I saw it as I traveled home from Illinois yesterday. There it was, along the side the road. Ragweed. My arch nemesis. My kryptonite. My achilies heel. My…well, you get the idea. Ragweed is in full bloom…and I am in full misery.
Today, we are locked in battle. So far…ragweed is winning.
To add another headache to my ongoing health situation is like a bad joke. Cruel and unusual punishment.
I wondered if ragweed has a purpose in life, other than to seek me out and make me miserable. I wondered if some insect that is vital to our earth’s fragile existence depends on ragweed for it’s survival. I wondered…
I looked on the internet to find out about ragweed. You know the old saying, keep your friends close and your enemies closer? Well, I wanted to learn as much about ragweed as I could. To understand…why???
The scientific name of ragweed is sometimes claimed to be derived from the Ancient Greek term for the perfumed nourishment of the gods, ambrosia, which would be ironic, since ragweed is best known for one fact: its pollen produces severe and widespread allergies. However, the generic name is actually cognate with the name of the divine dish, both being derived from ambrotos, “immortal”. In the case of the plants, this aptly refers to their tenaciousness, which makes it hard to rid an area of them if they occur as invasive weeds.
The seeds are an important winter food for many bird species. Ragweed plants are used as food by the larvae of a number of butterflies and moths.
Ouch! Well, you know how I love butterflies. To know that ragweed is a necessity for them gives me reason to pause.
All of this reminds me, once again, of how limited my perspective can be. To look at ragweed and only see the misery (however short term) it inflicts on me is short sighted. God had a plan when he created it and yet, I question him every year when the pollen flies.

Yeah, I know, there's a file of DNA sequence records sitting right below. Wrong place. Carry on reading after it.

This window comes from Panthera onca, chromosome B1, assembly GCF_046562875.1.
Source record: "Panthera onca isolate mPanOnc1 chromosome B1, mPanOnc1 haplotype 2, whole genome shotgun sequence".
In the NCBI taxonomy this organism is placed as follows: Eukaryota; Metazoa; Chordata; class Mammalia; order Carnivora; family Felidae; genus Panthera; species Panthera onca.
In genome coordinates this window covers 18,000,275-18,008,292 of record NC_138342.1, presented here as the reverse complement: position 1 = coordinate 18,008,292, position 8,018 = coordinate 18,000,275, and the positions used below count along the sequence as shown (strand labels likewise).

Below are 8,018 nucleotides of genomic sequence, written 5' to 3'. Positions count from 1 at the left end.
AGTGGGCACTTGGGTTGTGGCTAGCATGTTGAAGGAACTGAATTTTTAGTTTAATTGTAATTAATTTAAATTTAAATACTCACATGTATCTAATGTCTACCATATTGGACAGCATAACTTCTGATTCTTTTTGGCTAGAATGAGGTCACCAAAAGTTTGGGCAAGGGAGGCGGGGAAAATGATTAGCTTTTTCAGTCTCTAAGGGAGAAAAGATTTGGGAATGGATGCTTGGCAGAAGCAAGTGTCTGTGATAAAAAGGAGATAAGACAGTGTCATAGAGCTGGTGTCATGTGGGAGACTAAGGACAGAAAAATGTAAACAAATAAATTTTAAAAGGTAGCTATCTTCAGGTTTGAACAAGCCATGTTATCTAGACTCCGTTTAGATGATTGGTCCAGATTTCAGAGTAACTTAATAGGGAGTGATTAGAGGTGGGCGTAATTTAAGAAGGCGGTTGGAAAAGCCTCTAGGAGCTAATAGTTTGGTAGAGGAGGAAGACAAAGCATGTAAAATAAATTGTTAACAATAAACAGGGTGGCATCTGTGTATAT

I think about my life and how many other areas I allow this type of thinking. How does this situation affect me? What will be my level of discomfort? Why is this happening to me?
In the story of the prodigal son, found in Luke 15, we find two brothers, each struggling with his own “nemesis”. The younger son has requested and received from his father, his portion of his inheritance. He takes the fortune, squanders it and returns home, to request that his father hires him on as a worker in his fields. The father instead welcomes his son home and throws a party to celebrate the return of a son that was dead to him.
The older son returns home to find the party in full swing. When hearing the object of the celebration, he becomes angry and refuses to join in. His father comes out of the house and the following is their conversation:
The older brother became angry and refused to go in. So his father went out and pleaded with him. But he answered his father, ‘Look! All these years I’ve been slaving for you and never disobeyed your orders. Yet you never gave me even a young goat so I could celebrate with my friends. But when this son of yours who has squandered your property with prostitutes comes home, you kill the fattened calf for him!’
“My son,’ the father said, ‘you are always with me, and everything I have is yours. But we had to celebrate and be glad, because this brother of yours was dead and is alive again; he was lost and is found.’ Luke 15:28-32
This scripture was used Sunday in the mass I attended with my mother-in-law. I have read it dozens of times. I have heard numerous sermons on it. But Sunday, I heard something new.
Read again the words of the older son. But when this son of yours who has squandered your property with prostitutes comes home, you kill the fattened calf for him!
The older son disassociates himself from his brother. In an attempt to get his father to become angry, he is trying to draw the attention from himself and his own jealousy and rage.
The father responds by drawing the older son back in. “My son,’ the father said, ‘you are always with me, and everything I have is yours. But we had to celebrate and be glad, because this brother of yours was dead and is alive again; he was lost and is found.’
First, the father reminds the older son that of his love by saying, “My son.” Then the father personalizes the situation; “This brother of yours.”
How many times do we try to separate ourselves from situations with family, friends…even our community, because of the personal effect it has on us? We hold people at arms length at the very times they need our embrace the most.
This is a struggle. To look beyond our own discomfort. To see how a situation affects others around us, not just ourselves.
Ragweed. Who knew it would cause me not only discomfort in my physical health, but in my spiritual as well. Well played, my foe, well played.
1 thought on “Lessons from the side of the road…”
Like you, I hadn’t noticed that perspective on the prodigal son before. Unfortunately, though, I have resembled the older brother too many times. I know I at least jokingly referred to my children as “your children” when they acted up, and only claimed them as mine when they were behaving the way I wanted them to. Thank you for reminding me of the Father’s constant abiding love.